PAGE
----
Bo is a funny horse. At Sopot, Janus Marquis, who does bodywork with the team horses, worked on him, and Bo knows and loves her. She was working on him in Sopot, and if someone walked by, she would stop to talk, and he would impatiently nudge her to work on him! He’s so politely demanding when he wants something. He’d also really lean on her when she got to a good spot. It’s crazy how expressive and smart he can be.
Another funny story happened at Thunderbird. I was trying to take a nap—which never happens—on a tack trunk during the show. But Bo kept pestering me because he wanted to go out for grass. He was nuzzling me and breathing on me, and it was making me laugh. Finally, he won, and I got up and took him out to graze.
Caught In The Act
I have a profound hearing loss. I wear a hearing aid on my right ear and have a cochlear implant in my left ear. Most cochlear implant users only use a cochlear implant. At the time that I got my implant, my hearing with my hearing aid in my right ear was pretty good, so I kept my hearing aid along with the cochlear implant. It was a big adjustment, but in the end I think it’s been beneficial.
To communicate, I have to rely on lip reading and really focusing on who is talking. Funny story: when coming out of the ring in Sopot, I busted [trainer] Karl Brocks telling Robert he was going to do something differently in the warm-up and not tell me! I said “Hey, I can lip read you know!” They both turned around stunned, and we all had a good laugh. I don’t think that my lack of hearing has advantages or disadvantages in the ring. I just have to adjust to do things differently like watching the clock and riding like every rail is still up. I can feel the rubs but don’t hear if a rail falls or not.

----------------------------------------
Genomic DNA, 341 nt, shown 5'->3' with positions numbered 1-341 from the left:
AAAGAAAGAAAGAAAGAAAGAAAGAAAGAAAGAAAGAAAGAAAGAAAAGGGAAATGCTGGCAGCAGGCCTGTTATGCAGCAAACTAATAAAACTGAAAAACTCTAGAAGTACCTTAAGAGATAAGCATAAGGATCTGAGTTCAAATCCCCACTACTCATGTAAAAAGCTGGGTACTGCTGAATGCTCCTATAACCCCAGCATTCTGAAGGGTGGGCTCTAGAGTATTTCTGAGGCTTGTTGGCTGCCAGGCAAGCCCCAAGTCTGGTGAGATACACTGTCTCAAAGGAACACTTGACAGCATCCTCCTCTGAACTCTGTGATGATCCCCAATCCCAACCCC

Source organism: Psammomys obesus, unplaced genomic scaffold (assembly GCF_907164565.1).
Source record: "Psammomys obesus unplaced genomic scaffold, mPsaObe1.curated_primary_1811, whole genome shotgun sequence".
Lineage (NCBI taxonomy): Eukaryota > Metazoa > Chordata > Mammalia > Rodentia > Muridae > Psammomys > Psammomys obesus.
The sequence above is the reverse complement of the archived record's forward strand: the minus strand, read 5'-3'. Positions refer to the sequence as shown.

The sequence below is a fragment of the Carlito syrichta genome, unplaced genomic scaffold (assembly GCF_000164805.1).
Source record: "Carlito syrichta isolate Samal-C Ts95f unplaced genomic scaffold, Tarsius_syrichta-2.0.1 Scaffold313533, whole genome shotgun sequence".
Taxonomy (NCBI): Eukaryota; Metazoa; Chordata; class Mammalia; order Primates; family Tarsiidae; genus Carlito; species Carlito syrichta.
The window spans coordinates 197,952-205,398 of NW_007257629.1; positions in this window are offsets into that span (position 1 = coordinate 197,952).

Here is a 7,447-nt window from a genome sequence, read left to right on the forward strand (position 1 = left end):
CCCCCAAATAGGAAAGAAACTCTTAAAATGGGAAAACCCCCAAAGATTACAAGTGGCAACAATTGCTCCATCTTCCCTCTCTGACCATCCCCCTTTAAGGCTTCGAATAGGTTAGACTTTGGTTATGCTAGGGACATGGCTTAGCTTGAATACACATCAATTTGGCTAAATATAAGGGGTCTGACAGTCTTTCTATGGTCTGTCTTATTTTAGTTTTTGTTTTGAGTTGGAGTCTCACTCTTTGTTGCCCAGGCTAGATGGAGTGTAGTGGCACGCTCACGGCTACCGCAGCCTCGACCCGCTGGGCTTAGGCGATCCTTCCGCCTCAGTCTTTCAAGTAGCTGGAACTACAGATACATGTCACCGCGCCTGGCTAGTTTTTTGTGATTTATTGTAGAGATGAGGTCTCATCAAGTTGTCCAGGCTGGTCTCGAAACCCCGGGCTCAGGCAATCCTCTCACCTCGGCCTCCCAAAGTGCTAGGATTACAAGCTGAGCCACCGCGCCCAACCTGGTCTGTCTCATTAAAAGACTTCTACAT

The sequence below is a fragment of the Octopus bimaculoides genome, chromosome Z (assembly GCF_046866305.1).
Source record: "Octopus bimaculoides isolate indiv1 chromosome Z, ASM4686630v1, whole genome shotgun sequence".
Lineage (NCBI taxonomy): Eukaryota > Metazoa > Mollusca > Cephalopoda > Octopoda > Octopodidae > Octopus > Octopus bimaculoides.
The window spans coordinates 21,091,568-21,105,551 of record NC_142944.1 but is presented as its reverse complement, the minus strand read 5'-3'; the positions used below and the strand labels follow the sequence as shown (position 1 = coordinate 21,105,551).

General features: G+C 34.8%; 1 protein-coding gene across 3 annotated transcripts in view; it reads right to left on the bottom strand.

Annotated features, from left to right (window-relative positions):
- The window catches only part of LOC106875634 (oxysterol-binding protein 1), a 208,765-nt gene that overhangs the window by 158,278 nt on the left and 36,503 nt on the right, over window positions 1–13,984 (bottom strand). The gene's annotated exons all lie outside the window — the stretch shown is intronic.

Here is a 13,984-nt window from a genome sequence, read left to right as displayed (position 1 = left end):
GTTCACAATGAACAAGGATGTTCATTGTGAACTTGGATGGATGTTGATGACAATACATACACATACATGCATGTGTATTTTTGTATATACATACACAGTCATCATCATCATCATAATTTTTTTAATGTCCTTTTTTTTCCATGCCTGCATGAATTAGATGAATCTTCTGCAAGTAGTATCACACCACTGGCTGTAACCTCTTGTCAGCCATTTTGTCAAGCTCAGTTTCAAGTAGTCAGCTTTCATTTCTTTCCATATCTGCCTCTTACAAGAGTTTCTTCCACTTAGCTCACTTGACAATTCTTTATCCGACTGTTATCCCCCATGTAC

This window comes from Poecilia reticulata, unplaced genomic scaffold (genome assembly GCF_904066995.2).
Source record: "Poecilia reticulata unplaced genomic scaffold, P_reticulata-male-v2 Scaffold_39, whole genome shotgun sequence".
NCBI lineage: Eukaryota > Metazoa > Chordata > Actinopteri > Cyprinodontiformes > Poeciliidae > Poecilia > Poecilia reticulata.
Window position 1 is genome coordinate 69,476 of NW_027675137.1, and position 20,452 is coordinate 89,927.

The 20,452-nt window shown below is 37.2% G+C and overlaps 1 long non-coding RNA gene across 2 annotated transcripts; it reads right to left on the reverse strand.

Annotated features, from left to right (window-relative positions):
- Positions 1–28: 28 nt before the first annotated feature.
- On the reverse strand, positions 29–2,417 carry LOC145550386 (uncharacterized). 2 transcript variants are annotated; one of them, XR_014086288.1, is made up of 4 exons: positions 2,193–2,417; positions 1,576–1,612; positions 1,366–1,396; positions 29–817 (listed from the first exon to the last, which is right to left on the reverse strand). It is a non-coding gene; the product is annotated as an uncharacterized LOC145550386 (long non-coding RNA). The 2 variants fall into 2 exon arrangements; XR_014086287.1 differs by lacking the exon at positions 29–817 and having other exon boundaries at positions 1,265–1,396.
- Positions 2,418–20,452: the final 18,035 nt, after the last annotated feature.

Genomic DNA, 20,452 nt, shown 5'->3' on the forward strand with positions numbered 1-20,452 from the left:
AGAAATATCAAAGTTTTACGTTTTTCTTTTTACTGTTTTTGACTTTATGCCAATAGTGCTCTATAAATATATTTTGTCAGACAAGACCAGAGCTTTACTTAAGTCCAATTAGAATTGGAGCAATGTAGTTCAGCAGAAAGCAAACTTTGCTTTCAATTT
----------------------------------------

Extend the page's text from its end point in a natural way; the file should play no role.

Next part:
It honestly does take a village to do this sport, and Bo and I are truly lucky to have a great team. My parents help tremendously by supporting us and staying out of the way when they come to watch. Lucky for me, they learned early on that the back gate is a “no parents” zone. Sarah Griffin, our groom, does an amazing job of making sure the horses travel well; she even has them bobbing for apples if she doesn’t think they are drinking enough during travel! She does a great job of taking good care of the boys and keeping them happy. This helps me as it gives me time to make travel plans, show plans, and to try to stay on top of the paperwork! Gaby Salick is still the best at giving me moral support and helping me when I’m not sure what’s the best decision. Karl Brocks has also recently been a huge help training me with my youngsters and helping me with Bo at the Nations Cup shows.
I’ve been in Europe for three weeks and have already learned so much, and it’s been great fun!
Catch up with our other Road To The WEG riders:
Eventer Boyd Martin